I've been ambivalent about some of the melodic hardcore bands I've reviewed lately (I'm a sucker for the stuff, but I recognize middling fare when I hear it), but the Stereo State is so muscular one thinks steriods might have been involved. These songs blister across the sky. A true joy.

    Sweet Knievel Collapsible (self-released) posted 1/28/13
    A jam band, yes, but one that actually has fun. Not just noodling for noodling's sake, but certified entertainment. I am not a fan of jam bands, and I imagine that I wouldn't be able to take fifteen minutes of a live show, but these (relatively) edited and coherent pieces are nice. One thing, boys: Stick to playing. The vocals are superfluous and distract from the real star of the show.
    Contact: sweetknievel.com/

    Thorcraft Cobra Count It In (self-released) posted 1/21/13
    Bill Zimmer and Tammy Glover are Thorcraft Cobra, though they've recruited a number of friends and old bandmates to help out. The thick sound of these songs lends itself to the indie pop/rock styles that predominate. This is hardly complicated music, but it has a power that's hard to ignore.
    Contact:
    thorcraftcobra.com

    Joe Treewater The Ice Cream Social (self-released) posted 1/21/13
    Dreadfully earnest and overtly "philosophical," Treewater manages to deflate his own balloon quite deftly. Yes, this can sound like a parody of excessive 60s-ish folk, but the wink is so pronounced as to almost induce pain. And the musicianship is most solid. Not my cup of tea, but much more interesting than I thought it would be.
    Contact: www.joetreewater.com

    TTNG 13.0.0.0.0 (Sargent House) posted 1/21/13
    Formerly This Town Needs Guns, TTNG changed its name in mid-January. In any case, here are some lovely math progressions woven into folk-rock constructions. Or would that be math constructions salted by folk-rock conventions? Maybe both. There are also many jokes within the song titles (my fave is "Nice Riff, Clichard") to keep things lively. Patience is required, but there's a lot going on here, and it's quite engaging. Surf the chaos--especially when it's not chaos.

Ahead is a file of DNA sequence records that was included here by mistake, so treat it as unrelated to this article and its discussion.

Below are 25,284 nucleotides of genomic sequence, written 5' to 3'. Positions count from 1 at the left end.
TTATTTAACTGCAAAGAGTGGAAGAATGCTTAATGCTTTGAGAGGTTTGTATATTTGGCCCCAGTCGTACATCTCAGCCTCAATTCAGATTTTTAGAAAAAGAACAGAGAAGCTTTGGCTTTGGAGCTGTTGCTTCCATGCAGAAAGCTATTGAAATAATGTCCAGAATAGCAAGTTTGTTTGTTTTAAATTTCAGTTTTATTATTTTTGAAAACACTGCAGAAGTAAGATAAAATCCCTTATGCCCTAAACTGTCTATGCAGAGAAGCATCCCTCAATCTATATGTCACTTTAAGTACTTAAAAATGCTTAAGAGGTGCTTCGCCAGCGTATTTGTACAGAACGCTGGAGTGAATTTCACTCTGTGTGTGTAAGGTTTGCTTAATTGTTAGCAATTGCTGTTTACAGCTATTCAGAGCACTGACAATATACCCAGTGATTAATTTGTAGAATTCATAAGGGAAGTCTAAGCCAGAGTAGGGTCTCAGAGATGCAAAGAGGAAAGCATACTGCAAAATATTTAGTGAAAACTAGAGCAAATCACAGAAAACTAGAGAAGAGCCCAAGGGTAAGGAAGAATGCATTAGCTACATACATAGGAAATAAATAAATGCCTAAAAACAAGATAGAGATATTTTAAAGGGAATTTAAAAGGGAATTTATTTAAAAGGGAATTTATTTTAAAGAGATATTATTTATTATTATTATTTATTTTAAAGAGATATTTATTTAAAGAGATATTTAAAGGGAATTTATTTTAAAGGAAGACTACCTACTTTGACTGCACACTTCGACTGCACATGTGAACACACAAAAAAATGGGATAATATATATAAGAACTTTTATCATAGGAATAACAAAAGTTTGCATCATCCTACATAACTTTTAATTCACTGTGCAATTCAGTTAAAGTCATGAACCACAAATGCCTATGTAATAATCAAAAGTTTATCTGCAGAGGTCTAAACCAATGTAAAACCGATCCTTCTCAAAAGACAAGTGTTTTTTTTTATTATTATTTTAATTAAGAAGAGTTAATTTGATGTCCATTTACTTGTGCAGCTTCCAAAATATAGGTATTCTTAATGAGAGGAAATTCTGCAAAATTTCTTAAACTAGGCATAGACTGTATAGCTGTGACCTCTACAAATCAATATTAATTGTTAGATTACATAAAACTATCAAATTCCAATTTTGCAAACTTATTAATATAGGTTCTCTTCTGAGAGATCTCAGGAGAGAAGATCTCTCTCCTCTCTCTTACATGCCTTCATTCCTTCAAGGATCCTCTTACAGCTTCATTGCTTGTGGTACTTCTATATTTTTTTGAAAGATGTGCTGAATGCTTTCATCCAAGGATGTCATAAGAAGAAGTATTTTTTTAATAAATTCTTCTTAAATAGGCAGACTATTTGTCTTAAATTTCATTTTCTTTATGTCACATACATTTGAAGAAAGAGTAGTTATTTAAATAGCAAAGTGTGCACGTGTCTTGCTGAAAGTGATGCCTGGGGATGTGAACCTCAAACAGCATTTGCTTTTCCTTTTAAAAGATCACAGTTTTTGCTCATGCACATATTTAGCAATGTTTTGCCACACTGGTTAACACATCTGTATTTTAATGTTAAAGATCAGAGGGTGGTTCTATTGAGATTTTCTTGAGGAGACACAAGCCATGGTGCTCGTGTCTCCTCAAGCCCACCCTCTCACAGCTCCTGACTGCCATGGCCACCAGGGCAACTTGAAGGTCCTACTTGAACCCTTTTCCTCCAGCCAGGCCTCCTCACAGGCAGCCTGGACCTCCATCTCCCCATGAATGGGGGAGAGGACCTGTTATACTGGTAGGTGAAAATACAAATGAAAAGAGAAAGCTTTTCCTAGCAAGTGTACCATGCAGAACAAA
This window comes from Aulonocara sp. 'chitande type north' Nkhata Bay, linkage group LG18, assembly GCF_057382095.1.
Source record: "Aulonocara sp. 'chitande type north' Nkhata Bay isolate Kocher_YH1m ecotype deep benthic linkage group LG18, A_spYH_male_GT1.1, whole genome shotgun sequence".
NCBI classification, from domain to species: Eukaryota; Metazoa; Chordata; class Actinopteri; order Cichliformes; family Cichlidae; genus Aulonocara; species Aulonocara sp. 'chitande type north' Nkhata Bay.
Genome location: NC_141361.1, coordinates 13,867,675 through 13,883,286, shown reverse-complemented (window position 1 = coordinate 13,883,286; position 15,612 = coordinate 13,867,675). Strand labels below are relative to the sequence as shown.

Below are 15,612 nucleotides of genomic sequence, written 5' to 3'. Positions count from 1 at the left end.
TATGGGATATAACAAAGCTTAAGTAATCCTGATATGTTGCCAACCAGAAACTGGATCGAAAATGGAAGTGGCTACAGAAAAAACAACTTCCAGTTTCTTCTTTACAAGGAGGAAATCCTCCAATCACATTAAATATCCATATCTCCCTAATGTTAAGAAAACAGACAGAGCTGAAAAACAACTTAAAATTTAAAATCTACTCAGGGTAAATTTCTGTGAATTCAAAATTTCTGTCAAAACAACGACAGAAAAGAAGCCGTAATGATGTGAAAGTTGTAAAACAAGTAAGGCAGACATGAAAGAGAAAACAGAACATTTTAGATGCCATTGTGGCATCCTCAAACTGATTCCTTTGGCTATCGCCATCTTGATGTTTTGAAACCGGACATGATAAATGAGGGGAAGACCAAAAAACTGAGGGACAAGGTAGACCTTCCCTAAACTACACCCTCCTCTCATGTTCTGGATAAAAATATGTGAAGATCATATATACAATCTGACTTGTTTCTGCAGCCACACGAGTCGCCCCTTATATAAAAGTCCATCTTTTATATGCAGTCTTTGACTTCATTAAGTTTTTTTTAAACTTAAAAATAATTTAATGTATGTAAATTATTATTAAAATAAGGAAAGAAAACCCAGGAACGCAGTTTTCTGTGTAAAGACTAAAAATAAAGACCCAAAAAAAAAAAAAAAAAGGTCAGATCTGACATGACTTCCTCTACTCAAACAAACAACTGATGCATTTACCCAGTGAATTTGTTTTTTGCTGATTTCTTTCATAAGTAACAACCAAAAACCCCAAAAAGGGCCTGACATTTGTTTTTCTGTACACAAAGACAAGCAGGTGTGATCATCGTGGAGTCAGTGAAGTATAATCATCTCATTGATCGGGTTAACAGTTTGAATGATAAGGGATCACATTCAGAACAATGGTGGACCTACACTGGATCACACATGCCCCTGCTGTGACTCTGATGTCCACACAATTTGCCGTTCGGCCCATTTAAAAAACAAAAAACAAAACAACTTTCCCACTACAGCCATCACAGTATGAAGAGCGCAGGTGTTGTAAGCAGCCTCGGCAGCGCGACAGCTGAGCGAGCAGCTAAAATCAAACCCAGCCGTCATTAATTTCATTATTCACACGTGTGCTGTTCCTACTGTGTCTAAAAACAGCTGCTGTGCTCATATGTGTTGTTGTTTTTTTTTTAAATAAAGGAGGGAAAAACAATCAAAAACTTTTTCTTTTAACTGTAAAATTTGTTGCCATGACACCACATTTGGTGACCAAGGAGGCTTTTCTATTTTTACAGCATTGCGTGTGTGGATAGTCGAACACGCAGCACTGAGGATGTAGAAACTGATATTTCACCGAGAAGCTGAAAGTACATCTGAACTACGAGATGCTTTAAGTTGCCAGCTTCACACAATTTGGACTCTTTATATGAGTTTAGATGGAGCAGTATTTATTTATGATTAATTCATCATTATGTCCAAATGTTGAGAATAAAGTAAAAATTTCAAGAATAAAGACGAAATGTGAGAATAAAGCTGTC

Unsuddenly Don't Waste the Mystery EP (self-released) posted 1/28/13
    Modestly shoegazey stuff that emotes nicely. Which is to say that these songs don't move particularly quickly, but they do pack a punch when they get to their destination.
    Contact: unsuddenly.bandcamp.com

    Vermouth Retrofuture Pop Exotica (self-released) posted 1/21/13
    Lounge with a full demented americana orchestra. Despite the sizable instrumention, these songs retain a minimalist flair. They're often somewhat reflexively creepy, but that's part of the charm. Justine Kragen and Steve McDonald have created a fascinating little sonic universe.
    Contact: www.vermouthlounge.com

    The VSS Nervous Circuits re-issue (self-released) posted 1/21/13
    A re-issue (and remastering, I believe) of the original 1997 album. The music sounds as uncompromising today as it must have back then. The use of electronics and synthesizers in hardcore punk is still unusual today, and it lends this album (and the band) a truly unique sound. Next month I'll be reviewing the band's new album. I just figured I'd throw this one out first.
    Contact:
    thevss.bandcamp.com

    Watt Alter Egos (Creative Sources) posted 1/21/13
    Hoo boy. This improvisational trio manages to turn cello and trumpet into largely percussion instruments. A very cool endeavor, but one that is likely to frustrate a few listeners. Oh well. Spoils go only to the brave.